Our Lives, Their Profits: The Necessity for Collective Effort
The widespread pollution of our rivers, lakes, oceans and air is a fact of life familiar to every American. Although this pollution has numerous and well-documented adverse effects on our health and well-being, it is often difficult to link a particular effect (for example, a given case of cancer) with its causes. In the case of the pollution of a section of Cambridgeport with styrene by Advent Corporation, however. the source of the residents’ discomfort and feelings of ill-health was easily identified. This situation has engendered a two and one half year struggle with Advent and the state air pollution regulatory agency (DEQE) that is described in the accompanying article.
The Advent struggle has been very revealing of the nature of our society. To begin with, it has brought into the open the contradictory interests of Advent and of the community out of which it operates: Advent, like all other corporations, serves only its owners by striving to maximize its profits — in all cases at the expense of its employees, in this case,at ours,as unwilling recipients of what air pollution authorities callously call “fugitive emissions.” The fact that Advent produces a luxury item with absolutely no value to the community underscores this point.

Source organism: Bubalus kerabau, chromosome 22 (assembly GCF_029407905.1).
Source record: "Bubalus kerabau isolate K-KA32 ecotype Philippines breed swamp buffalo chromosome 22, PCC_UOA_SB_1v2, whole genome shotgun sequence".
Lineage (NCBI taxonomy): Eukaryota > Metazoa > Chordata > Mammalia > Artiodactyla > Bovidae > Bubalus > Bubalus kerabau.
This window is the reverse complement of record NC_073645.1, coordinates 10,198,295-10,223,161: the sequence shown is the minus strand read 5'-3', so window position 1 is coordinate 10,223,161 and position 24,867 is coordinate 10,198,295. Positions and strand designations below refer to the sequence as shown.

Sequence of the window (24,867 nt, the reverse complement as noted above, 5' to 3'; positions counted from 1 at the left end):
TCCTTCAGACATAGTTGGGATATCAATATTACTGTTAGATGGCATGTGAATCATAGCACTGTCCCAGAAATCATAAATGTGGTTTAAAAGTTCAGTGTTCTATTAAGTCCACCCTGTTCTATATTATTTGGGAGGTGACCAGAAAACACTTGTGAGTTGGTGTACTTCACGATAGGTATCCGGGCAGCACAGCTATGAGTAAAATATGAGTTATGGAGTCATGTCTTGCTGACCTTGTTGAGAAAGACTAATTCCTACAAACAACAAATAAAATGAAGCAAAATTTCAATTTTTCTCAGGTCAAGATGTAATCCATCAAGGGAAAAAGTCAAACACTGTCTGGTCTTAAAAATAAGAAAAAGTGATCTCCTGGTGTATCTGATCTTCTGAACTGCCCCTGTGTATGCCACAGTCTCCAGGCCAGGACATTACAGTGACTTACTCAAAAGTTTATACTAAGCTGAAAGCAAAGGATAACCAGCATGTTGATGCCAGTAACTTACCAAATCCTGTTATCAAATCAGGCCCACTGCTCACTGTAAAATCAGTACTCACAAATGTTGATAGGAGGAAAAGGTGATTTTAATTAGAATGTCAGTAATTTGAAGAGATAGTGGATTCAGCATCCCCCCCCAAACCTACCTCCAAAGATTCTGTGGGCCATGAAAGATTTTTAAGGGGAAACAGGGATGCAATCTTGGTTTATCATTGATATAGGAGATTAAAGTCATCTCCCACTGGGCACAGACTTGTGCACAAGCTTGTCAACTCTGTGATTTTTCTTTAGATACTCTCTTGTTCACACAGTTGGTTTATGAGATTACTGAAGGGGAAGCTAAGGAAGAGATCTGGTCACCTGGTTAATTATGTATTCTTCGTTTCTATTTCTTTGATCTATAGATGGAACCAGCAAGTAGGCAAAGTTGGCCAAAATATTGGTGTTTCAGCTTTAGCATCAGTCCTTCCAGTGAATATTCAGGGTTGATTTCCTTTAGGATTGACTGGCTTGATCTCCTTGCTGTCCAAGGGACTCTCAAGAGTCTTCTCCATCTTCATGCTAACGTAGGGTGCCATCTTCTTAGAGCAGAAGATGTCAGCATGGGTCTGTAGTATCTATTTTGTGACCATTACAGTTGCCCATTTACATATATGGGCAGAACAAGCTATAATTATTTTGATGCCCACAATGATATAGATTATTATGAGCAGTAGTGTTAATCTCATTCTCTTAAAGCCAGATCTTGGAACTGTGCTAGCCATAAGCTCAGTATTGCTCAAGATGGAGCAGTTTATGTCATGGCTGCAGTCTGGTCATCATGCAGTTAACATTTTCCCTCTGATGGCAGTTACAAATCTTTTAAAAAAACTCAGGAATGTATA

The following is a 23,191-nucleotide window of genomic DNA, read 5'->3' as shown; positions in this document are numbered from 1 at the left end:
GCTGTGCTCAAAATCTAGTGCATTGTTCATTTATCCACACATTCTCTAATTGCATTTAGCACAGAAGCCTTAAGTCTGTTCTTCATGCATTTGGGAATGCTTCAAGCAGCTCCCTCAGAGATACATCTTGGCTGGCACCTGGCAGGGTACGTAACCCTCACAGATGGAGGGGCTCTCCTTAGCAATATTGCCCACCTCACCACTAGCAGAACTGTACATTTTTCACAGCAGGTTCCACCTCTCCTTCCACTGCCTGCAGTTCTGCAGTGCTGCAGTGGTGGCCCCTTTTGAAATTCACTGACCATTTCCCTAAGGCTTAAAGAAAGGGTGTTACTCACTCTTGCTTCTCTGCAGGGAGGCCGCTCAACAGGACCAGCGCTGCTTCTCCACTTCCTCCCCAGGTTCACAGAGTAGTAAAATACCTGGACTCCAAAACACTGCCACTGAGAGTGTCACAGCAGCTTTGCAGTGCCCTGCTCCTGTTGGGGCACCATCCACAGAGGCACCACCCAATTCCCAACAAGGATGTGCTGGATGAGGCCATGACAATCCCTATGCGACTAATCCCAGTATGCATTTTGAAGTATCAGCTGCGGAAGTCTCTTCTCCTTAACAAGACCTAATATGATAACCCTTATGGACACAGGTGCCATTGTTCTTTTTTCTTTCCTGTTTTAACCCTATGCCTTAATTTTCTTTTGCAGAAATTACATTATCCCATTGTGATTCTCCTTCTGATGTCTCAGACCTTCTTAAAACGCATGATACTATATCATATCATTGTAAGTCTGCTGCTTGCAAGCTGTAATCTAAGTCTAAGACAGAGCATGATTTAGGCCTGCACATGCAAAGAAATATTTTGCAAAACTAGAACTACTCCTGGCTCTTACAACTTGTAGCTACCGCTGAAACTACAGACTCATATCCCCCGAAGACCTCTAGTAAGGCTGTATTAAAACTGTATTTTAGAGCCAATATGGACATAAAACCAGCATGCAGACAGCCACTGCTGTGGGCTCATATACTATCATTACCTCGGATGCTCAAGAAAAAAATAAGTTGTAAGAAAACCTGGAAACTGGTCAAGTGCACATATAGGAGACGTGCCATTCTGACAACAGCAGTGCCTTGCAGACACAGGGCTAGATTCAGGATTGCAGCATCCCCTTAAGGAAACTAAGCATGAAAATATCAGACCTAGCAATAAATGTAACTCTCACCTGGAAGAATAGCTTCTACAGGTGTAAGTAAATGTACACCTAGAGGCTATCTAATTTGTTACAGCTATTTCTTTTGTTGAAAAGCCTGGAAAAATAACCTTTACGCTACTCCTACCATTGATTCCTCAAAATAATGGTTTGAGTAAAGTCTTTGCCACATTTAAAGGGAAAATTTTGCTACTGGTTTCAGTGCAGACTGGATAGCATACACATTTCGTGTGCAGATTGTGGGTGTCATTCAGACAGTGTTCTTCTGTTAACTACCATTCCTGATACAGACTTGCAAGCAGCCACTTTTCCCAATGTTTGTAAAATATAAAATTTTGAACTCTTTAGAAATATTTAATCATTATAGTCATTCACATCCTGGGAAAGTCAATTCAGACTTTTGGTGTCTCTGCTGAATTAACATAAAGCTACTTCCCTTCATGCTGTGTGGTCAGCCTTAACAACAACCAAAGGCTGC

Our struggle has also unearthed the unhappy fact that Massachusetts DEQE is more concerned with ensuring a healthy business environment for Advent than a healthy physical environment for Cambridgeport. Such agencies seem to be, in reality, little more than fronts for corporations like Advent: the half-hearted (and, inevitably, relatively cheap) modifications they sometimes require of corporations do not solve the real problems but rather serve to legitimize the anti-people practices of the corporations and the regulatory process itself.
The process of appealing to, and later confronting, DEQE also thoroughly debunked for us the notion that DEQE bigshots were possessed of unassailable scientific and legal expertise. This paralyzing image was gradually destroyed with the growing realization that the “professional” veneer of this agency actually hides a great deal of incompetence, duplicity and stupidity. Unlike Advent itself, DEQE has not been a powerful enemy.